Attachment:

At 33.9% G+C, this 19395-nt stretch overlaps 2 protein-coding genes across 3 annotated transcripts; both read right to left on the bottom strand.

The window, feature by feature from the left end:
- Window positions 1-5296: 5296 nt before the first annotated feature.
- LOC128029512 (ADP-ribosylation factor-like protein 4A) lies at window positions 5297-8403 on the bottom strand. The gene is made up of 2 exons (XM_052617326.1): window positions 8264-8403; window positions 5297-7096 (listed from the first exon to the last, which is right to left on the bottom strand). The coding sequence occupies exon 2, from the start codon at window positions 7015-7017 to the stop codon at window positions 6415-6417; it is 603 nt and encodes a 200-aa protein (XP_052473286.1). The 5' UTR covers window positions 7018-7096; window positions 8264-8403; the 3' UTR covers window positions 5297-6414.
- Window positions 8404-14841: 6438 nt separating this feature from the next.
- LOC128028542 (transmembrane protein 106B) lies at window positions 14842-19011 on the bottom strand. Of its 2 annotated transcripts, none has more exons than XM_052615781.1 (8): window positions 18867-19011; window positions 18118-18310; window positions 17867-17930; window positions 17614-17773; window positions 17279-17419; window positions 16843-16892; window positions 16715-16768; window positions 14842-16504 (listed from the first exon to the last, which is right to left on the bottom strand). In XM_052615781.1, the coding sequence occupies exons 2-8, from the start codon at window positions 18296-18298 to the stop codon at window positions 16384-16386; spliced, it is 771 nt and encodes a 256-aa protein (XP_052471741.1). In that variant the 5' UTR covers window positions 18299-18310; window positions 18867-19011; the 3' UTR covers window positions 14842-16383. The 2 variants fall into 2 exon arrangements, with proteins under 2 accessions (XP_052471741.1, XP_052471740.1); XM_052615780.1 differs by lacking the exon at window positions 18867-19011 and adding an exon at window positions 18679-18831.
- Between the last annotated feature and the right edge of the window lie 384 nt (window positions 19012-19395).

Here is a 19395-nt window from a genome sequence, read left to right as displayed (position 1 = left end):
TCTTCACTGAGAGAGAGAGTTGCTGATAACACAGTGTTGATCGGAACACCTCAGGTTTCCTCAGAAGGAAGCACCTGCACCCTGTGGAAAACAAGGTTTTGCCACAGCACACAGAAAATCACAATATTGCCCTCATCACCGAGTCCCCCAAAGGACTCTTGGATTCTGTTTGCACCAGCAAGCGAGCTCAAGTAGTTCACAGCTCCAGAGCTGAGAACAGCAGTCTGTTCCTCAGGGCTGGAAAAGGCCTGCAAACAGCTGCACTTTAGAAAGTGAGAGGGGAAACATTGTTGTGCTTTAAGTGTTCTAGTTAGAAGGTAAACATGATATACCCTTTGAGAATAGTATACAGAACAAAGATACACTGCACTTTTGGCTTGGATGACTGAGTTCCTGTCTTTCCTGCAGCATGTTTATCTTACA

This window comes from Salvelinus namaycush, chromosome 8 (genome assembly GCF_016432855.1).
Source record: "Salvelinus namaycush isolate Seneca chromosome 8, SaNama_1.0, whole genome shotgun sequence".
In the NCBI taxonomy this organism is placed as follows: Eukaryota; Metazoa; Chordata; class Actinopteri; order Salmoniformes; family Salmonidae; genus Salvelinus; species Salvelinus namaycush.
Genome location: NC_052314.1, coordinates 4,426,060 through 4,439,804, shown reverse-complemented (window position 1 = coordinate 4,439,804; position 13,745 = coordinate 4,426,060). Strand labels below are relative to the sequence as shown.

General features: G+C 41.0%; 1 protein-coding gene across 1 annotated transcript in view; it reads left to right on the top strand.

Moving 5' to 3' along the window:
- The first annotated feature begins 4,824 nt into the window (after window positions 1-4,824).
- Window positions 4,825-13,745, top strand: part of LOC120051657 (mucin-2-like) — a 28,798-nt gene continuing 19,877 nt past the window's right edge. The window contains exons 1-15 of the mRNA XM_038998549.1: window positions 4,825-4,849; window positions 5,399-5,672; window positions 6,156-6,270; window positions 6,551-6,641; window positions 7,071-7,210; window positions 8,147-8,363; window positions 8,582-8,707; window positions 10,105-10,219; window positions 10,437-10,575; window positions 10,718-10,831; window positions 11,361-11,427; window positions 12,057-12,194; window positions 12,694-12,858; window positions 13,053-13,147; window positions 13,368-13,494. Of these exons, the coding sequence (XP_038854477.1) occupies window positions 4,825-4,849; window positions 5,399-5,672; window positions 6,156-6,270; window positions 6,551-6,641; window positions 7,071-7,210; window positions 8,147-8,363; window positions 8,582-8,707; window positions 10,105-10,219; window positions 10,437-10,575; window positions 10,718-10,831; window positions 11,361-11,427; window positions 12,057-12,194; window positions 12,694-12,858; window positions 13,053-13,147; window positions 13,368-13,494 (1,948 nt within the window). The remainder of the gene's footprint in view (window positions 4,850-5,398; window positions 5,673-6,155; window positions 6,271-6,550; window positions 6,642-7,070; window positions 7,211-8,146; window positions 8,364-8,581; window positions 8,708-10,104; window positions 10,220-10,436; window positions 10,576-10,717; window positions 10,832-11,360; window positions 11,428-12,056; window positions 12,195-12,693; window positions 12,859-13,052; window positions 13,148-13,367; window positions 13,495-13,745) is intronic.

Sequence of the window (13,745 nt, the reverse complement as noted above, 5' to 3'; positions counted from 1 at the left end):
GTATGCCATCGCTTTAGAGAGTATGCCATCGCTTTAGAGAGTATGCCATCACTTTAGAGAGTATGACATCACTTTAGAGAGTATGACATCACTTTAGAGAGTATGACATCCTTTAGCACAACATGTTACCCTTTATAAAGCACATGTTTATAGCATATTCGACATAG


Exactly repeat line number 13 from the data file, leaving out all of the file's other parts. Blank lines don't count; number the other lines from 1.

Genome location: NC_052314.1, coordinates 4,426,060 through 4,439,804, shown reverse-complemented (window position 1 = coordinate 4,439,804; position 13,745 = coordinate 4,426,060). Strand labels below are relative to the sequence as shown.